Tennessee Coneflower — No Longer Endangered
The Nature Conservancy played a key role in this iconic flower's comeback.
In 1968, Vanderbilt biology professor Elsie Quarterman and graduate student Barbara Turner accidentally discovered fuschia-colored Tennessee coneflowers (a member of the genus Echinacea) at Mount View Cedar Glade. Limestone cedar glades are areas where rock formations prevent common deciduous trees from growing and the landscape more closely resembles a rocky grassland. They are key to the survival of Tennessee coneflowers, which had been thought to be extinct for many years prior to the rediscovery.
In time, three other coneflower sites were discovered in Davidson and Wilson counties. By 1979, the Tennessee coneflower became the first plant endemic to Tennessee to be protected by the Endangered Species Act.
Quarterman subsequently became a trustee with TNC's Tennessee program, where she urged involvement in protecting cedar glade habitats where the Tennessee coneflower and other rare plants have adapted to live in harsh, stony conditions.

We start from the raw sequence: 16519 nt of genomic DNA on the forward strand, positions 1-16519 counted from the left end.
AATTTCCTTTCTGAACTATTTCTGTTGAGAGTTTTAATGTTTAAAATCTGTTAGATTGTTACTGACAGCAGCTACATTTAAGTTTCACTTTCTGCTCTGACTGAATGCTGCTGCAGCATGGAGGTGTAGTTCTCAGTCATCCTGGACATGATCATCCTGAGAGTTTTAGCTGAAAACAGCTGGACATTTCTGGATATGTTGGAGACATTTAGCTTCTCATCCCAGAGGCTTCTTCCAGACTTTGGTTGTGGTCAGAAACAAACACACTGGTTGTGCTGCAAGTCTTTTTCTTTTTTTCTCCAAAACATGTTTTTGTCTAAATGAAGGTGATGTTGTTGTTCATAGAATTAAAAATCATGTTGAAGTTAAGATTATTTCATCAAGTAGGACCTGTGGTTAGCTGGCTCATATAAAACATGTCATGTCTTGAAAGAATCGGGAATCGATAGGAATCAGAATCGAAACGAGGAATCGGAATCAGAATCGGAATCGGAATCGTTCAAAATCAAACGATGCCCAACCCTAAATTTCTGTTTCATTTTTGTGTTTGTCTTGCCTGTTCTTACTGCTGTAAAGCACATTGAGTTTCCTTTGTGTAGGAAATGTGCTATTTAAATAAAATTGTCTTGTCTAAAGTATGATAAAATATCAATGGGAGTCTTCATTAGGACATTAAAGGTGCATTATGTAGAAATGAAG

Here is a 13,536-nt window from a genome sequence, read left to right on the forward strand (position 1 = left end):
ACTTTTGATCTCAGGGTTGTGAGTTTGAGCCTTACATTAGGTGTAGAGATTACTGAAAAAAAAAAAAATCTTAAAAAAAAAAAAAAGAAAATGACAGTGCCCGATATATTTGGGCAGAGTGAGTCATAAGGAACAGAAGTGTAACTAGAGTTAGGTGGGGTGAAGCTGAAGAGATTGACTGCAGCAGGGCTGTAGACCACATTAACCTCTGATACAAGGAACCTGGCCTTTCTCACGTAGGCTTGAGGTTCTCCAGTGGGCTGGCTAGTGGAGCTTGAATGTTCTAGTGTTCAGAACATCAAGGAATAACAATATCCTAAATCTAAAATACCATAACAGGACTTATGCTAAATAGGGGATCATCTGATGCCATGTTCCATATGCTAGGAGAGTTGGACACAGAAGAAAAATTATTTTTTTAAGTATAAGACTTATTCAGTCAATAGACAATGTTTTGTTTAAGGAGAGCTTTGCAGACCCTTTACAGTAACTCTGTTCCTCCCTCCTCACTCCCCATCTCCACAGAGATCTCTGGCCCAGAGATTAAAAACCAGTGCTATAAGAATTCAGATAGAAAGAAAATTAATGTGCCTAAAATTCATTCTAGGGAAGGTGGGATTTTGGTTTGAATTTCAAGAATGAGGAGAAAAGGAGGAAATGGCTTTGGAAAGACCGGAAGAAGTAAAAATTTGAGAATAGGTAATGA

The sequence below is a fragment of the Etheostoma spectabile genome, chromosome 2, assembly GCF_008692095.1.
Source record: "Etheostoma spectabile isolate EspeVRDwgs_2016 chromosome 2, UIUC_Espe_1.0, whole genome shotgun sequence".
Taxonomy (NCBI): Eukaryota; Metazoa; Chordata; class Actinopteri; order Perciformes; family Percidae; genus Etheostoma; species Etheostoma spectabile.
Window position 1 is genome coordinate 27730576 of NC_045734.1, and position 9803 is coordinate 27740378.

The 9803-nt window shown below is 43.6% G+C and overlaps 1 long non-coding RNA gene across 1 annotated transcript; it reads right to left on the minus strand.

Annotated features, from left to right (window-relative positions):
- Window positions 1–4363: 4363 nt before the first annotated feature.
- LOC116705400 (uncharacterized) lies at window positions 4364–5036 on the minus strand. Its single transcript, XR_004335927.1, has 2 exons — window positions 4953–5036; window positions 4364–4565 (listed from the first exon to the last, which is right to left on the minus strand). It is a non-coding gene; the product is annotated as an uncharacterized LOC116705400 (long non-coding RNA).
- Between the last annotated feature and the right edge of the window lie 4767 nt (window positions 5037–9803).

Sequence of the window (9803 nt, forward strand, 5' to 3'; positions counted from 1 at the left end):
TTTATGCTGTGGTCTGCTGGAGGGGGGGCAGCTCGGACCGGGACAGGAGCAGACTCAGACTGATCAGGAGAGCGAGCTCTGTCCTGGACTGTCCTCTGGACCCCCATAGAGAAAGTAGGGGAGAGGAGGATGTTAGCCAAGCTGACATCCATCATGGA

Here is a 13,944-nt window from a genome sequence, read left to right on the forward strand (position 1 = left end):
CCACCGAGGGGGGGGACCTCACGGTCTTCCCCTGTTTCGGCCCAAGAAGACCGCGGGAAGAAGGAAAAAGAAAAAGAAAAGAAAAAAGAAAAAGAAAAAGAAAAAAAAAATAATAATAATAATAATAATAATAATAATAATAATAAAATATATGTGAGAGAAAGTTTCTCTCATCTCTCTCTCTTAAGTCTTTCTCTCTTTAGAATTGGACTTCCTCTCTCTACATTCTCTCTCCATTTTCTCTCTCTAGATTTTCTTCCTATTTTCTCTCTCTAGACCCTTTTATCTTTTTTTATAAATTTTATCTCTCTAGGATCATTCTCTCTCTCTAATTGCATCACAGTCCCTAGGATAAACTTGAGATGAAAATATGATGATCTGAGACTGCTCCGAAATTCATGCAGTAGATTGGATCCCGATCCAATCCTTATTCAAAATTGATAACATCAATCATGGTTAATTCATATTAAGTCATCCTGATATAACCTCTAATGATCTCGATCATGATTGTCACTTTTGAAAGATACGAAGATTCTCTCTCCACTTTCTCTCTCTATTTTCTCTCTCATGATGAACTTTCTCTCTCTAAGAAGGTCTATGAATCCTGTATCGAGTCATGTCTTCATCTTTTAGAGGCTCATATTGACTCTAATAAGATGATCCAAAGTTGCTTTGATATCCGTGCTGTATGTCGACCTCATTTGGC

Beginning in 1984, TNC purchased 950 acres of cedar glades located in Davidson and Wilson counties in Middle Tennessee. The property included the three key sites for the Tennessee coneflower: Couchville Cedar Glade, Vesta Cedar Glade and Mount View Cedar Glade.
Eventually, TNC transferred the property, which contained six cedar glades in all, to the Tennessee Department of Environment and Conservation (TDEC) to own and manage. Today all of the properties are protected as State Natural Areas.
On August 4, 2011, the U.S. Fish and Wildlife Service announced the removal of the Tennessee coneflower from the Endangered Species List. The day marked an extraordinary conservation win achieved by partners focused on recovering a rare plant from the brink of extinction.